The other thing about sculpting that’s wonderful for me is that it’s SLOW. For a person who draws and paints as fast as I do, making work that takes deep patience is wonderfully relaxing. There’s something heavenly about just taking my time.

Epoxy clay, though delicious to work with, also has drawbacks.

Original bust of DIana WIP Suzanne Forbes 2015It’s very, very expensive to get over here, so I use tinfoil to create as much of the bulk of the sculpt as possible. You can also sub in polymer clay for some parts of your sculpt- people on the internet say it’s perfectly safe to bake cured epoxy clay, so of course I did. But I didn’t like the contrast of the materials.

When the plumbers came to fix our sink they used epoxy clay to seal the tiles back in; I should have asked them where they get it, but they don’t speak a word of English and insist on asking their Siri to tell me everything, which drives me nuts.

And it has potential as an allergen, possibly one with a lifetime body burden tipping point.

I had that experience with black hair dye- happily gothing it for years, then one day I left it on too long, and then every time I tried from then it got worse. I gave up on black hair the day I had to pull my car over because lymph fluid was dripping from my broken scalp into my eyes. Oy, what an idiot. Not doing that again. If I start to have a reaction to epoxy clay I’ll give it up.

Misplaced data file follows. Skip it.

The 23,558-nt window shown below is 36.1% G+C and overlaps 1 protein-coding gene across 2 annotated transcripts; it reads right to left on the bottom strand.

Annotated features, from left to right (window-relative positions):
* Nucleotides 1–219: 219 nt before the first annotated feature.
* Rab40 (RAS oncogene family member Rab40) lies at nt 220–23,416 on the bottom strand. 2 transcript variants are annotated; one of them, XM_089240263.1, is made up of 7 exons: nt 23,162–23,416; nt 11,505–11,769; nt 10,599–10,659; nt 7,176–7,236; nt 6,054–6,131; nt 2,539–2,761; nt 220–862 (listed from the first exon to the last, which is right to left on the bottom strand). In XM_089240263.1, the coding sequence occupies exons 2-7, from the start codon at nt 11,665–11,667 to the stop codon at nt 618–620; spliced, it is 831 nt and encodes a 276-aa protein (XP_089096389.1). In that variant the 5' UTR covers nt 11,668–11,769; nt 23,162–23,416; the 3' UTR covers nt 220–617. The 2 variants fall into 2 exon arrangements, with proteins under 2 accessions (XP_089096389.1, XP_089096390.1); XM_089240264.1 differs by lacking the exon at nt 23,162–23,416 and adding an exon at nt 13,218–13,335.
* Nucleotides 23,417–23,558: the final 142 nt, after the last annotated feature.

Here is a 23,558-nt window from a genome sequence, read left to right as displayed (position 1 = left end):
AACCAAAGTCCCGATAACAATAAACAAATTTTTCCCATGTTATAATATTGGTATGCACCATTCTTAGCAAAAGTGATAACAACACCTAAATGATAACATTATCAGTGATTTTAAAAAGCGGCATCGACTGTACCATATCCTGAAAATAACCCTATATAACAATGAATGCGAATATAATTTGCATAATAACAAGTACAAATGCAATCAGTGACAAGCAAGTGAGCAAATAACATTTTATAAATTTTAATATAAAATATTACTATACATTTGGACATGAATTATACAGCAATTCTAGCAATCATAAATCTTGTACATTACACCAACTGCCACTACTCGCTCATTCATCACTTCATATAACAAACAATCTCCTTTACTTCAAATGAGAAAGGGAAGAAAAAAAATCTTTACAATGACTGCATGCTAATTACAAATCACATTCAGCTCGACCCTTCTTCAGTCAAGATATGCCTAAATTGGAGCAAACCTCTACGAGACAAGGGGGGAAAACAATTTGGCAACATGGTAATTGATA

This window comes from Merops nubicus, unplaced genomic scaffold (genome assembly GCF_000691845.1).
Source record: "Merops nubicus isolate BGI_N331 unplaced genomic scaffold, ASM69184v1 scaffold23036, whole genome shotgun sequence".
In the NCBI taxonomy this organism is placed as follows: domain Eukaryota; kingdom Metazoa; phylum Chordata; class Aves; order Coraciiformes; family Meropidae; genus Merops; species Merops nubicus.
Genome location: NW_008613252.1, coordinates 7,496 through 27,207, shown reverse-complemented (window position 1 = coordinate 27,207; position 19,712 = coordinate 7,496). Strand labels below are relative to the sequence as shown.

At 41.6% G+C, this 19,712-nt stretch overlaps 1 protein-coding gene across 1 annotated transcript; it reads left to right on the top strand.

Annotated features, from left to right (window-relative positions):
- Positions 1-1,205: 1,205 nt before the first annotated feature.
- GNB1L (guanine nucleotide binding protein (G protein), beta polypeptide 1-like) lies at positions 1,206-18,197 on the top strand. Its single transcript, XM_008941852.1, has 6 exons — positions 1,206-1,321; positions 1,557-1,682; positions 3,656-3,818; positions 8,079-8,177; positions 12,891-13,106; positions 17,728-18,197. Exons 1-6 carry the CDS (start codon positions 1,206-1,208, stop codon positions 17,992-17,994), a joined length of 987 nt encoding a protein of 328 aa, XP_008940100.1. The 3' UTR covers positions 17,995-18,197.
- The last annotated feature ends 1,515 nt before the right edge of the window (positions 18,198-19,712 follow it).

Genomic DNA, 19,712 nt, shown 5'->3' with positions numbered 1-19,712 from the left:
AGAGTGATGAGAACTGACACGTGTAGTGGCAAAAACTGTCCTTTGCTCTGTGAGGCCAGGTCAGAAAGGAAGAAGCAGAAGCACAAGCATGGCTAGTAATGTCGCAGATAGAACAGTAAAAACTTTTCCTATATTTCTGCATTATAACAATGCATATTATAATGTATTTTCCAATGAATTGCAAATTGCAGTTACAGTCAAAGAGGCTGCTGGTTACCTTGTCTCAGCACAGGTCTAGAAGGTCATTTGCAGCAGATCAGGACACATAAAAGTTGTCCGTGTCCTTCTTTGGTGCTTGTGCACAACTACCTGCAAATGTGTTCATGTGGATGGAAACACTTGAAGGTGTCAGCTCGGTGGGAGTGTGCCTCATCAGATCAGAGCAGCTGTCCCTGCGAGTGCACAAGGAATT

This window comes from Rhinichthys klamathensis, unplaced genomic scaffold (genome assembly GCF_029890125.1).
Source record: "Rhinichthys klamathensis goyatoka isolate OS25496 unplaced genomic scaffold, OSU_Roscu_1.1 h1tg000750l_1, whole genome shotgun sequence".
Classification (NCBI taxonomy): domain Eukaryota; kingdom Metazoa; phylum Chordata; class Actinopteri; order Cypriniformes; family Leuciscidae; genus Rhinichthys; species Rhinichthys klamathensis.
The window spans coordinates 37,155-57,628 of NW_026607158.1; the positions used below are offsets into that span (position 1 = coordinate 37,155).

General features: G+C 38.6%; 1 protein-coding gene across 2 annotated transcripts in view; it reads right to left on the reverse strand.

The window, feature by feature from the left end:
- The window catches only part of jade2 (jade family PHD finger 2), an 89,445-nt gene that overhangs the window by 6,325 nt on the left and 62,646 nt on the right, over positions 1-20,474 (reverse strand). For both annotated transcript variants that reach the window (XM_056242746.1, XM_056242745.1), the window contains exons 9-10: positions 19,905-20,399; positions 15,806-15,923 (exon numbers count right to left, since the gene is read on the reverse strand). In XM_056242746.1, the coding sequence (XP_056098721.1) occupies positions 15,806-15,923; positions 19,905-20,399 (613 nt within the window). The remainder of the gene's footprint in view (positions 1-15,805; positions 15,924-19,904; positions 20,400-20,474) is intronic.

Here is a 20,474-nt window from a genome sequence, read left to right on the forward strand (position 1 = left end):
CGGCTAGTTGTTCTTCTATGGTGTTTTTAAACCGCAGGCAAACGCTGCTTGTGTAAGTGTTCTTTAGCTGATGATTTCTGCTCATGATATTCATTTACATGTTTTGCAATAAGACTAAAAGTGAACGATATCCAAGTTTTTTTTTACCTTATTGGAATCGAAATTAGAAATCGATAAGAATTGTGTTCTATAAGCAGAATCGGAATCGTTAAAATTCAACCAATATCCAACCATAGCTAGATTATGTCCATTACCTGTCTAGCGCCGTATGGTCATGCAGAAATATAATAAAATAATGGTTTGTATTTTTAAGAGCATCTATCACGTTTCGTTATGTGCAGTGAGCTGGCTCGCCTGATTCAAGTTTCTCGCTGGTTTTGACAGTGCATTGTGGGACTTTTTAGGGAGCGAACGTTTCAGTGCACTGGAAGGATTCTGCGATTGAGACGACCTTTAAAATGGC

Meanwhile, I find doing the mixing together of the two elements with gloves on seems to reduce its adhesion to my hands while actually sculpting. Some people use barrier creams to protect their hands. I use silicon sculpting tools, because if you use metal they just become lumps of epoxy clay! During the process of these two pieces I switched from “natural” clay to “White”, which is actually still grey.

I found the white clay to be much finer textured, better for holding fine detail and not faintly translucent the way the natural clay is. You can see traces of the natural clay around Diana’s nose. With the Snow Queen, I periodically sprayed her with Krylon Fusion to get an allover finish; this let me check the symmetry and shape of the sculpt more easily, and the clay just stuck right on over it. But this is the Land of No Krylon. I may paint her with white artist’s acrylic instead, before I do more work on her. I want to get some Rio Rondo teeny tiny carbide files, too, to drill out her nostrils.

I like Apoxie Sculpt white better than Magic-Sculpt, which was the first epoxy clay I tried, although I like the Magic-Sculpt better than the natural Apoxie. Magic-Sculpt has no greasy feel at all, which I appreciate; the white Apoxie has much less than the natural. They have metallic epoxy clay now too, which I crave but can’t get on Amazon.de. YMMV; there’s miles of debate on these materials out there. I love materials research, so I read a LOT of it, but ultimately the magic of epoxy clay, like natural clay, is that to know it you have to use it.

Sculpting with a material that hardens involves time, and handling, and learning the sweet spots in the hardening process for each technique.

Like baking bread, you just have to practise sculpting- so that’s what I’m doing. It may be a year before these pieces are done; I have time.

“Ars longa, vita brevis, occasio praeceps, experimentum periculosum, iudicium difficile.”

*quote from a beloved friend/muse/patron